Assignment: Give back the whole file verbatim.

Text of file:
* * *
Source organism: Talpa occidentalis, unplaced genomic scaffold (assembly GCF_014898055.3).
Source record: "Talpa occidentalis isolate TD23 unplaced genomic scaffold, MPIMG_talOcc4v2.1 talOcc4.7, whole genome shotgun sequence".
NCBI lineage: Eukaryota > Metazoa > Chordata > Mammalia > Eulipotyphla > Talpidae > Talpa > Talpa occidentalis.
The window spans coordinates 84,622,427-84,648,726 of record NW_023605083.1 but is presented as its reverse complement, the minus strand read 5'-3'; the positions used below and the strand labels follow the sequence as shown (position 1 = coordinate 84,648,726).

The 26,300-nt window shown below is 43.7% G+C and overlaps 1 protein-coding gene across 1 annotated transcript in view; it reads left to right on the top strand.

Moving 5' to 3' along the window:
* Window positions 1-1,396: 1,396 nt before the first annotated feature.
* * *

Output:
Source organism: Talpa occidentalis, unplaced genomic scaffold (assembly GCF_014898055.3).
Source record: "Talpa occidentalis isolate TD23 unplaced genomic scaffold, MPIMG_talOcc4v2.1 talOcc4.7, whole genome shotgun sequence".
NCBI lineage: Eukaryota > Metazoa > Chordata > Mammalia > Eulipotyphla > Talpidae > Talpa > Talpa occidentalis.
The window spans coordinates 84,622,427-84,648,726 of record NW_023605083.1 but is presented as its reverse complement, the minus strand read 5'-3'; the positions used below and the strand labels follow the sequence as shown (position 1 = coordinate 84,648,726).

The 26,300-nt window shown below is 43.7% G+C and overlaps 1 protein-coding gene across 1 annotated transcript in view; it reads left to right on the top strand.

Moving 5' to 3' along the window:
* Window positions 1-1,396: 1,396 nt before the first annotated feature.